15. The assertions made by the applicant about his journalistic and political activities were not accepted by the RRT, or the RRT was not prepared to draw the conclusions from the asserted facts that the applicant sought. The RRT does not have to uncritically accept whatever an applicant chooses to put before it. While applicants in finally balanced cases are entitled to the benefit of the doubt, the RRT is entitled to make assessments of credibility and to draw logical conclusions from accepted facts.

16. In my view, the conclusions on credibility and the conclusions on accepted facts drawn by the RRT in this case were reasonably open to it on the material before it. In the circumstances, I find that no error of law has been demonstrated by the applicant.

17. It has not been necessary for me to consider the application of the privative clause to this case. However, for completeness I add that the operation of the privative clause would obviously put beyond doubt the question of whether any reviewable error has been demonstrated by the applicant. The decision of the RRT was a bona fide attempt to exercise its powers. The decision clearly related to the subject matter of the legislation and was reasonably capable of reference to the power conferred on the RRT. No breach of an inviolable limitation on the decision making power of the RRT has been established.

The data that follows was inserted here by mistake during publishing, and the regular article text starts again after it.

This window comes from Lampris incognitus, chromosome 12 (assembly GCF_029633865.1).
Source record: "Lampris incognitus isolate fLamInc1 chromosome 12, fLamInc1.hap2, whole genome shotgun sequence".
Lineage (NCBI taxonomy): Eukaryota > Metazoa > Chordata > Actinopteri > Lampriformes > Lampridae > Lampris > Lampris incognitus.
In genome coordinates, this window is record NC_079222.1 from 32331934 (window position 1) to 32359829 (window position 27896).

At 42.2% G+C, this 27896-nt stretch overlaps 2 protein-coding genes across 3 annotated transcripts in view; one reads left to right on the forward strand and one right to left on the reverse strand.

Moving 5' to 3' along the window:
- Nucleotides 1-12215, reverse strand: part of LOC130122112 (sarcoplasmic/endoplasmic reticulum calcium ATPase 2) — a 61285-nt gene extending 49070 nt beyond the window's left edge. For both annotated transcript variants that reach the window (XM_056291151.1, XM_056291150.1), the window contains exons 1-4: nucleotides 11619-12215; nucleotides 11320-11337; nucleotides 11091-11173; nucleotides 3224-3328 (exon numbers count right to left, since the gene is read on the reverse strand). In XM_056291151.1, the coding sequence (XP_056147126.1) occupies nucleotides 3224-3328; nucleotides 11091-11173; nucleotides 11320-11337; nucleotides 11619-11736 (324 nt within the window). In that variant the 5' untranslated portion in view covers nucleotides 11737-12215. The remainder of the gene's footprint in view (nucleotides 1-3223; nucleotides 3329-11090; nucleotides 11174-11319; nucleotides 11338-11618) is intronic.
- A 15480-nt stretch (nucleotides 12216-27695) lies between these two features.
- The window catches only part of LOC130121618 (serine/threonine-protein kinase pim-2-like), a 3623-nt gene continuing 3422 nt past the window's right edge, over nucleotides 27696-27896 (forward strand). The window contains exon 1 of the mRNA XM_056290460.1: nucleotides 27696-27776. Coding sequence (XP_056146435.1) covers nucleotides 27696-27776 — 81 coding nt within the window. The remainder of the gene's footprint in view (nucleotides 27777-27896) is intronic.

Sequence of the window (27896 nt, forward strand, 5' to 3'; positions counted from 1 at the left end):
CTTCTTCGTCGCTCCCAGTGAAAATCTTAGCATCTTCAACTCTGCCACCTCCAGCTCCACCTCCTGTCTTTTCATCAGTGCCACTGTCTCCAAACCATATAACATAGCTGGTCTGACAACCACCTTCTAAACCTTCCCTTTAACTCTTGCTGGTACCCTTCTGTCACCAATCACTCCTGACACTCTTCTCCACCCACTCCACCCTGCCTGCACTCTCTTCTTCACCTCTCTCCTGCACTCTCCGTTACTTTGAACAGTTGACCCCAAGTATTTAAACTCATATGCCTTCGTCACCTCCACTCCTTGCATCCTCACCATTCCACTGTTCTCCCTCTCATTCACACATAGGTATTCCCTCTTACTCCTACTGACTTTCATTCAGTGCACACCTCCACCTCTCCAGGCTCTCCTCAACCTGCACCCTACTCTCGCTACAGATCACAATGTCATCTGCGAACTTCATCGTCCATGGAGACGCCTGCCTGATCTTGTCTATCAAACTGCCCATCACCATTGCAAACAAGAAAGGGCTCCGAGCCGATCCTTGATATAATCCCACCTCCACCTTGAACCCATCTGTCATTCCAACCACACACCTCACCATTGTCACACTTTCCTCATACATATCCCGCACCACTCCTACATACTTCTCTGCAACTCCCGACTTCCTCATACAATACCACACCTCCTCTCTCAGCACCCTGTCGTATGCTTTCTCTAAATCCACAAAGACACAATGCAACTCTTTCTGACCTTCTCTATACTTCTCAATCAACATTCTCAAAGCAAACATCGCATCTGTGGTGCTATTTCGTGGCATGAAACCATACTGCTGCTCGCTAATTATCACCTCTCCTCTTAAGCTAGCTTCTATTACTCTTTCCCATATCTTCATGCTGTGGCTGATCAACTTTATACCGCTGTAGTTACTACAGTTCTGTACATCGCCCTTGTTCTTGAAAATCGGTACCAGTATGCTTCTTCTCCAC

18. Accordingly, I dismiss the application.

19. Mr Wigney, for the respondent, has requested an order for costs. I am satisfied that there is no reason to depart from the general principle that costs follow the event. I will make an order for costs in accordance with my usual practice in migration cases of this nature. I will fix the amount of costs and disbursements which are payable. A significant amount of preparation has been necessary in terms of the preparation of the court book and the preparation of written submissions. The Minister was reasonable entitled to be represented by an advocate in the proceedings before me today. In the circumstances, I am satisfied that an award of costs in the sum of $4,000 would be reasonable.

I certify that the preceding nineteen (19) paragraphs are a true copy of the reasons for judgment of Driver FM

Associate:

Date: 30 January 2003